It's an odd coincidence that Boston Common has been playing a movie about autism the week after they had one about bipolar disorder, right? It's not like they're building a program - it's just the week these things had their release - but it's still an odd thing to cluster like that.
This movie mostly caught my interest because Famke Janssen was in it, although that probably should have been a warning, as she's often been the best thing in a disappointing movie. Still, it also caught my eye for being written and directed by women as well as pretty much having women and girls in nearly ever key role. Not something you should necessarily have to look for, but I'd just read a column about someone who was taking a challenge to make sure he watched an average of one film directed by a woman per week and noticing that, unless you were really searching things out as opposed to just trying to be a little more conscientious within your usual habits, it could be pretty darn difficult. I think I do a little better than others on this count, but, go on, guess which other film playing at this 19-plex could be described that way(*).
One other thing that kind of surprised me was the set of previews playing for it, almost all for animated or other kid-focused films, likely because this was a rare live-action film rated PG, even if it wasn't particularly aimed at young viewers. Before going in, I figured that there was about a 107% chance of the awful and ubiquitous Miracles from Heaven trailer being included, given how they both seem to have a sort of "screw experts, you just need a good heart to get past these very real problems" thing going on. Surprisingly not the case, so I guess even sure things sometimes don't come to pass.
Jack of the Red Hearts
* * (out of four)
Seen 28 February 2016 in AMC Boston Common #4 (first-run, DCP)
I don't know much about raising kids or autism, let alone the combination of the two, but I probably know just enough to find Jack of the Red Hearts a bit more alarming than it was perhaps meant to be. The filmmakers just don't seem to have enough darkness in their heart to be cruel to their characters or audience, even if the alternative seems to be trying to sell a good outcome that comes from bad decisions.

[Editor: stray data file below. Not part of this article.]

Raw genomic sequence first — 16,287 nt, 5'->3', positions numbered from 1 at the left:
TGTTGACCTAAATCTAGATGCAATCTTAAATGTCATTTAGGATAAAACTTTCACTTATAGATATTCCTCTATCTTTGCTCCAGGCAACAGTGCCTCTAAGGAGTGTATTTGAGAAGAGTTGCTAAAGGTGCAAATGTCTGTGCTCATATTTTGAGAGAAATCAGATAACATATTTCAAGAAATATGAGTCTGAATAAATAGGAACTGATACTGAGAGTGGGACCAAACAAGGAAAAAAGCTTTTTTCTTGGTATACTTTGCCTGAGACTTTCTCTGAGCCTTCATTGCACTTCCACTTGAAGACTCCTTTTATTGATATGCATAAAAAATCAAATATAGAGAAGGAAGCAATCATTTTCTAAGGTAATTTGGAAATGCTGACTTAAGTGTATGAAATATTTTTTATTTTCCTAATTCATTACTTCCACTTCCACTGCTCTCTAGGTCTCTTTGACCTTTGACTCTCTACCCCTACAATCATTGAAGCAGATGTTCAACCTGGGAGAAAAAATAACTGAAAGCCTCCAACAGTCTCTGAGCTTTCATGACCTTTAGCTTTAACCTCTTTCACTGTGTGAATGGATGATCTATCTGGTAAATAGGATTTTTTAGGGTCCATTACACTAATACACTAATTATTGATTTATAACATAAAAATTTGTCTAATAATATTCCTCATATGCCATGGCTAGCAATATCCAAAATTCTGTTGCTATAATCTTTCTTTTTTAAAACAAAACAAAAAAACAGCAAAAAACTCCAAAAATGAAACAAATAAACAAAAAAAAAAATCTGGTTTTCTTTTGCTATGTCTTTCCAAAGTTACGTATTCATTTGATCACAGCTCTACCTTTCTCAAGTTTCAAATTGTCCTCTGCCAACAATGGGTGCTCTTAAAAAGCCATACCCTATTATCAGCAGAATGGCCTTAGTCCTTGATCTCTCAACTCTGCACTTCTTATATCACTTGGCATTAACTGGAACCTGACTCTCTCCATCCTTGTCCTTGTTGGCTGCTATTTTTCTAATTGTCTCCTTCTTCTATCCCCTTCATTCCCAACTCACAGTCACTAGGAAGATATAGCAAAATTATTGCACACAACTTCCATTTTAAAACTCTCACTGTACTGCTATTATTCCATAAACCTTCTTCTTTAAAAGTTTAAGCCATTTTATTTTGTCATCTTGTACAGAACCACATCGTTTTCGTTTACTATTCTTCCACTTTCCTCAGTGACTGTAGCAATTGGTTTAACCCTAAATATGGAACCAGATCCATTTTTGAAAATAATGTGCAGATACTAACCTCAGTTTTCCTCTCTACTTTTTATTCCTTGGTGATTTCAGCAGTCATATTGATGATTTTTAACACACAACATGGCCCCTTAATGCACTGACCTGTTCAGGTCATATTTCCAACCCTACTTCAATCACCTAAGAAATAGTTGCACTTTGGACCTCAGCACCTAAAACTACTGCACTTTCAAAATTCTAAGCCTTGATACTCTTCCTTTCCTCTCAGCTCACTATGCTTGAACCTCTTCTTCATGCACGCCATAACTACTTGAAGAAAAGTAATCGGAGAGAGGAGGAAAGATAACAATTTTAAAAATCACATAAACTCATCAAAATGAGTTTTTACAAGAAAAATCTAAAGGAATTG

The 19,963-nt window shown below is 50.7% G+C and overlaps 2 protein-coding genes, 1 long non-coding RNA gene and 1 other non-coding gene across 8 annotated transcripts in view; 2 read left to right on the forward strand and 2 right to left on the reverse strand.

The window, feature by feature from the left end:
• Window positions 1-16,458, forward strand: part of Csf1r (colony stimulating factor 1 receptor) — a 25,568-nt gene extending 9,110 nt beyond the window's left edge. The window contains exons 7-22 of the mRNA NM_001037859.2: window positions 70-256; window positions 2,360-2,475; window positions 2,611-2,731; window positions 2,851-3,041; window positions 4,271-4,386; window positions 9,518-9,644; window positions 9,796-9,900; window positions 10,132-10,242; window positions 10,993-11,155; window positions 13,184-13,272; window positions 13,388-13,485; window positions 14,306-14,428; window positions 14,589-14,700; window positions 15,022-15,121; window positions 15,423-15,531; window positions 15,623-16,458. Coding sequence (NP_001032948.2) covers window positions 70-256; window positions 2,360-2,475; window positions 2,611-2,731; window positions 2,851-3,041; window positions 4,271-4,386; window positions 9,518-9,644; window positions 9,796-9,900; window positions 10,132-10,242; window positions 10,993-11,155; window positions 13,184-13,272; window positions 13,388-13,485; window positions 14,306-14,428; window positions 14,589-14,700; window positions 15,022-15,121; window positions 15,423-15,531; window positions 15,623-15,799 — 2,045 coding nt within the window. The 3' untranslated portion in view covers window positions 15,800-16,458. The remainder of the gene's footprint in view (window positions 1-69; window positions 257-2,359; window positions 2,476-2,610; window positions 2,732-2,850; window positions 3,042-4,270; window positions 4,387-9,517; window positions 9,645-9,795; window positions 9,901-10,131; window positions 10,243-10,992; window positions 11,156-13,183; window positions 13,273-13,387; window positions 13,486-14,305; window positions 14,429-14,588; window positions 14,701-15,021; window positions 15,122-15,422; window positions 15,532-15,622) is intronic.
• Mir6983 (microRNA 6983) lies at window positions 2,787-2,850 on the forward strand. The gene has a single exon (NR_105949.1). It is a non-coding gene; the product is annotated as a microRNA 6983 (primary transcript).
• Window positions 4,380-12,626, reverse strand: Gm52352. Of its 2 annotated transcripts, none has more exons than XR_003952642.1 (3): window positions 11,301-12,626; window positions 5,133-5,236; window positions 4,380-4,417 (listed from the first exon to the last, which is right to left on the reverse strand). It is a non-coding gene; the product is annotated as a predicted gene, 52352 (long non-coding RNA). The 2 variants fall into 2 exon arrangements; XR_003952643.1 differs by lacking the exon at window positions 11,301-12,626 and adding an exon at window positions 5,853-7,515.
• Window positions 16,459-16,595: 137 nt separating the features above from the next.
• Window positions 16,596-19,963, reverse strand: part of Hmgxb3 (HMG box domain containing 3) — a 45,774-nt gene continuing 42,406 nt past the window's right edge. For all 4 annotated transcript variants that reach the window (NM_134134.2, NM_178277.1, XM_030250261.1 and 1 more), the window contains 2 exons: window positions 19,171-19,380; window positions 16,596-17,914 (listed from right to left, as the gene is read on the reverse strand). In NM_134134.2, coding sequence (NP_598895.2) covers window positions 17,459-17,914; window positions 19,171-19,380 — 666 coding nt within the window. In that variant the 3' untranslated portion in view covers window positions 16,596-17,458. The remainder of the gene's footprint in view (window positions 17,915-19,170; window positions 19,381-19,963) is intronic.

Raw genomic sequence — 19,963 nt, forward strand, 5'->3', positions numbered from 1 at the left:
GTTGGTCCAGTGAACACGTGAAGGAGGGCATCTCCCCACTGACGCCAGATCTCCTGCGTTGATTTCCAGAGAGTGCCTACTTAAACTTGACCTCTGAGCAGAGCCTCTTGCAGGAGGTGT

"Jack", in this case, is short for "Jacqueline", the name of an eighteen-year-old dropout (AnnaSophia Robb) who is already mastering the basics of con artistry and is for obvious reasons considered a bad influence on the sister still in the foster care system (Sophia Anne Caruso), even if she's not the one who gave the younger girl the nickname "Coke". Kay (Famke Jansen), on the other hand, is the mother of autistic eleven-year-old Glory (Taylor Richardson), looking to hire a companion for her daughter and go back to work. Jack waylays the actual highly-qualified caregiver and takes her place, only to find that not only is Glory a low-functioning handful without a savant upside, but there's also a cute son (Israel Broussard) who quickly develops both a crush on the supposedly mid-twenties "Donna" and suspicions that she's not what she seems.
This seems like a fairly unlikely set-up to start with - Kay and her husband Mark (Scott Cohen) seem engaged and worried enough where their daughter's care is concerned to hire someone without an interview and pay her cash under the table even if money is tight, though that's the only way this story works - and it never deals with that sensibly. Director Janet Grillo and writer Jennifer Deaton have everybody suspect far too little until something really obvious happens, and they're so intent on making a story about characters trying to overcome family challenges that they can't do anything with how Jack is being predatory, either as black comedy or just to make her inevitable growth into a less selfish person a greater accomplishment.
Full review on EFC.
(*) Kung Fu Panda 3, and it has a co-director.